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Mason County Memories


"You can't depend on your eyes if your imagination is out of focus" ~ Mark Twain


History Columns are arranged by year of publication in the Ludington Daily News



david k petersen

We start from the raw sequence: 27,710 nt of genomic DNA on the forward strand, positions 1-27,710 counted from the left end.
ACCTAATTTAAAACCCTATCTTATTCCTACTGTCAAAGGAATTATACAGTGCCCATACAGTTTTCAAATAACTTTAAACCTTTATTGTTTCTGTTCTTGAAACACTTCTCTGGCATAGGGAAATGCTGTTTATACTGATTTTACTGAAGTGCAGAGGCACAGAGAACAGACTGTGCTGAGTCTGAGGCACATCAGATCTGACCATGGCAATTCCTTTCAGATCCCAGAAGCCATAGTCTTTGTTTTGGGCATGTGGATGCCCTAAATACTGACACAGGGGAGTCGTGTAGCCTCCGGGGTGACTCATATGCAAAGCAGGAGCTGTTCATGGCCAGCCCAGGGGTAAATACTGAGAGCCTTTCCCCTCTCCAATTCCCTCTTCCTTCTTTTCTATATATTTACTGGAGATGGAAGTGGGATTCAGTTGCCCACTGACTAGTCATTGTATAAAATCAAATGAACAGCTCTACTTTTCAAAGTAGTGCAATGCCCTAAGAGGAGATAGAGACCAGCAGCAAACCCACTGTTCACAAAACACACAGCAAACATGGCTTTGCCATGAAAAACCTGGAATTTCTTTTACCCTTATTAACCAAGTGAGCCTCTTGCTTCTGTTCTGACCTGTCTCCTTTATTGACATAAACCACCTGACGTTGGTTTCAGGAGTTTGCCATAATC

History Column Dave Petersen Ralph DePalma was referred to as the Dean of American Race Drivers and he was a visitor to Ludington in June of 1933. DePalma was an Italian Immigrant, having been born in 1884 in Italy and immigrating to this country with his parents at the age of 8. He first found a love for racing motorcycles in 1906 before switching to racing automobiles in 1909. You have to remember that this was the era when people thought if you went 60 miles an hour your blood would boil. It's hard to imagine a race car being built in that early age but that need for speed and the American love affair with the automobile is something that started early, took hold fast and became as much a part of our national identity as baseball, hot dogs and Mom's apple pie. DePalma's sponsor White Star Refining brought him to Ludington for this personal appearance, a film was shown of his record run at Lake Murock California where he drove 800 miles at an average speed of 112 miles per hour. A full length "talking" picture was also shown at the Lyric that was filmed in Death Valley. DePalma also had roles in 2 other movies, one called "High Speed" in 1920 and another called "Racing for Life" in 1924. DePalma was a racing pioneer, having entered the field when the automobile itself was in it's infancy. He won over 2,500 races in his career including the first Milwaukee Champion Car Race in 1911 and the Indianapolis 500 in 1915. He is however remembered most for losing the Indy 500 in 1912. With only 2 laps remaining he cracked a piston and along with his mechanic pushed the car across the finish line to claim 12th place. In other news of the day and that day being June 23rd 1933 a federal prosecutor was demanding that Wooden, Mills, and other Federal officials testify regarding the bank closings in Detroit. This was as you may recall the beginning of the Great Depression. In this time of great loss of jobs, income, homes, the State passed a 50 cent rod license law to take effect with the new Bass season, I guess you can give a man a fish and he can eat for a day but after the banks close and you lose your home you better have a 50 cent fishing license. The State Grange was also on the fast track to implement a State Income tax to take effect by 1935. The state did however give notice that property owners wo had not paid their 1932 taxes would be given an additional 4 months to pay without penalty or interest. The man who kidnapped Margaret McMath testified that a shadowy figure named Bill directed the kidnapping, in the early 1930's there was a rash of chold kidnappings for ransom, most notably the Lindberg Baby. Another article that day spoke of the Lindberg's donating the use of their home as a child welfare center. The steamer Nevada was on her regular run for Milwaukee and Ludington, replacing the Steamer Virginia while she was getting her boilers cleaned. A liquor runner in Iowa was being sought for the killing of a Federal Dry Agent. A landscape expert by the name of Raymond H Wilcox was in Ludington to work on the plans for a new State Park, he was quoted in the Ludington Daily news as saying "Michigan has a gem in it's State park at Big Sauble Point." Think we all can agree that is a sentiment that has never changed. A troop train was scheduled to bring in the firs group of Civilian Conservation Corp trainees to Big Sauble as well. 114 men were scheduled to disembark. Since there was no permanent road to the dam at that time the men would be taken out to Hamlin Lake and then ferried across to the work sites. Jimmie Mattern was missing, a round the world flier who disappeared was thought to have had a SOS message picked up on the "wireless" off the Siberian Coast, and powerful wireless stations were listening for more information on this mystery call. Not so long ago in one sense is the early summer of 1933 but look at the news, and the world as it was at that time, oh, and the weather, well they had a 70 degree day and no rain, they were faring a bit better then we are this morning as we prepare and batten down for the winter. If you have any photos or stories you would like to share with our readers please feel free to contact me at 757-3240 or davep@blackcreekpress.com

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